Airports and FBOs are reimagining every aspect and touchpoint of their operations to ensure a clean, safe and healthy environment for their clients. But many are grappling with the dilemma of if it is possible to make these changes without spoiling the luxurious atmosphere FBOs and private airports are renowned for.
Almost a year on from when the devasting pandemic began to spread across the globe, sectors everywhere have had to adapt and use new technologies to ensure they can return to a new normal as quickly as possible.
Although business aviation was not immune to the impact of the pandemic, many FBOs have been operating in some way during this period. Staff have been practicing social distancing, wearing masks and following health guidance from their respective governments, hand sanitizers can be found on every flat surface and deep cleaning of all areas has increased. However, there is an argument that this still isn’t enough the slow down the virus.
“Individuals can minimize their potential exposure by maintaining good hand hygiene and being careful not to touch their face and mask until they have thoroughly washed their hands. But it is not enough on its own,” says Tautvydas Karitonas, R&D manager from decontamination specialists Inivos, who is an expert in infection control.
“It is essential that cleaning staff and cabin crew whilst on the aircraft take proactive steps to mitigate risk for high touch point areas. At the start of each day, they should complete an assessment of all potential transmission risks and schedule regular, proactive decontamination to eradicate pathogens.”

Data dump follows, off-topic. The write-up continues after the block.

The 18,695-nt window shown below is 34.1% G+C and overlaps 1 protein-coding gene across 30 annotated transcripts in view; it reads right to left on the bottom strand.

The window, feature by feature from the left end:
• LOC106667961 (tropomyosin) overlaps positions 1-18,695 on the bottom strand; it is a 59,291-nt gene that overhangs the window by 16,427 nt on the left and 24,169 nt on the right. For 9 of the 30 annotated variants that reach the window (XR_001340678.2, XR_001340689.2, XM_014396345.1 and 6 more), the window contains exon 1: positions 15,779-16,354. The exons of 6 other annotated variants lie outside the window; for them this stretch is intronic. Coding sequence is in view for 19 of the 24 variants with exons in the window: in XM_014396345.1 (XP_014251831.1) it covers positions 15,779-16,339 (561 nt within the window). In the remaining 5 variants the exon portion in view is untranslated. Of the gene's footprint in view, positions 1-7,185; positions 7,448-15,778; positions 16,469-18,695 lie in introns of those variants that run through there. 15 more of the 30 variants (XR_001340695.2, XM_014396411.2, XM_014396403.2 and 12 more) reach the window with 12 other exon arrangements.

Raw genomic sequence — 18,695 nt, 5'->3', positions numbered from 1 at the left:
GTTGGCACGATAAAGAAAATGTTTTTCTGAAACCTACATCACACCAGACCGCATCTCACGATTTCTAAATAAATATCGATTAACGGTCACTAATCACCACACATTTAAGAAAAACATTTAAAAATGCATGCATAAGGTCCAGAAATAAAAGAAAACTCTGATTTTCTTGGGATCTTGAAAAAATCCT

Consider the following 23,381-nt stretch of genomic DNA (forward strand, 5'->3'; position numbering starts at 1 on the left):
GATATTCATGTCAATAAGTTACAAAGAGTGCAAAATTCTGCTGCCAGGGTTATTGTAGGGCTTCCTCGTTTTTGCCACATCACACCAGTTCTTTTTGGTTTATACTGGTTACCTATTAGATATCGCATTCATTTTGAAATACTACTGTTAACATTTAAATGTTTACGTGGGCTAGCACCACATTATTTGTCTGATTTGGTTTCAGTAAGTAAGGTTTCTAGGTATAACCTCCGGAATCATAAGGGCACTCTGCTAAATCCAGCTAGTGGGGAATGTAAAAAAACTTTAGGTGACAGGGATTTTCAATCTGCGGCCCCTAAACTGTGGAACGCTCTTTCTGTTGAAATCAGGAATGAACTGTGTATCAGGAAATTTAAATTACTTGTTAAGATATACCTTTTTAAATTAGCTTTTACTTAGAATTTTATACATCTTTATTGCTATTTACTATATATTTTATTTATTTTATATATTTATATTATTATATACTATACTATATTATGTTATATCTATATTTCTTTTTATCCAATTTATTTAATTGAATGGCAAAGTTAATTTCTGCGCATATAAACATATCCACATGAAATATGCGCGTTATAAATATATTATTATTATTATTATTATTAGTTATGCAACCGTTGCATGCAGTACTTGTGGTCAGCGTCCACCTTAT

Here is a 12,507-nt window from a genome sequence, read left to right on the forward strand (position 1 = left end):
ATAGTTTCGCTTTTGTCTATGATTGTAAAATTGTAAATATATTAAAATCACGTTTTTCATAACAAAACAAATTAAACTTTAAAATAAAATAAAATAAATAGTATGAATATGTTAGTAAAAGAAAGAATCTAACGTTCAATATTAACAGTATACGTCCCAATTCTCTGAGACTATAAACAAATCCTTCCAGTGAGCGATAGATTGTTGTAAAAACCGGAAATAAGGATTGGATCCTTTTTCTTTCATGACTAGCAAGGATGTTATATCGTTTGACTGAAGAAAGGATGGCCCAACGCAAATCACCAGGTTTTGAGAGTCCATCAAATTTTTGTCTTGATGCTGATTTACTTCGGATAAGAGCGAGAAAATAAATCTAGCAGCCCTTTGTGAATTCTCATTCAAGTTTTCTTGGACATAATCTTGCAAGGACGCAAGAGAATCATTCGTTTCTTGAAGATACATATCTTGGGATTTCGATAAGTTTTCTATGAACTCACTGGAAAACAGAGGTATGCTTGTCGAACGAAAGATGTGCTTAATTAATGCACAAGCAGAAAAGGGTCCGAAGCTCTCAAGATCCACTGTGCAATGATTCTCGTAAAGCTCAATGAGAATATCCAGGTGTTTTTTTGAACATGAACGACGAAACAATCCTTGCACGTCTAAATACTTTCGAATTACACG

The National Air Transport Association published guidance to FBOs and other business aviation ground handlers in March to help them manage risks and take extra safety precautions during the Covid-19 pandemic. The document describes operational steps management should take to minimize the chance of infection spreading to facilities, as well how to quarantine and the best practice for cleaning aircraft. Suggestions include ensuring individuals wear rubber gloves when cleaning and disinfecting the facility and the surrounding areas. The guidelines also state that disinfectant / antiseptic solutions should be applied hourly to high-risk, high-traffic areas and items. Along with following the guidance from the NATA, many FBOs have also developed their own updated cleaning standards since the outbreak.
“In March we introduced our CleanCheck Standard,” says Scott Cutshall, senior vice president of business operations for USA-based aviation services and FBO provider Clay Lacy. “It was developed by a cross-functional team of experts across our FBO, flight operations, facilities, inflight service, and maintenance departments. This standard was later certified as meeting the NATA Safety 1st Clean standard developed which has been accepted by FBOs across the country.”
Chiara Dorigotti, CEO of SEA Prime in Milan, Italy said, “We have provided staff with anti-contagion protective devices and have introduced protocols for deep cleaning and sanitizing of spaces and surfaces, including the installation of sanitizing gel dispensers in our terminals.”
“Airports and aircraft have social distancing and manual cleaning measures in place to demonstrate that they are a safe and hygienic environment to be in. However, as human cleaning can leave pathogenic micro-organisms behind by unintentional but unavoidable human error, more robust measures are required to ensure the risk of viral contamination and spread is kept to an absolute minimum,” says Karitonas.
Keeping a distance
“Social distancing is one of the most effective ways of limiting viral spread in public spaces, the SARS-CoV-2 micro-organism – which causes the Covid-19 virus – can survive for as long as 14 days on plastic and steel, making waiting areas, toilets, check in points and the planes themselves, all potential hot spots,” says Karitonas. “Simply asking people to keep their distance is not enough to limit transmission and could lead to airports becoming centres for super-spreader events.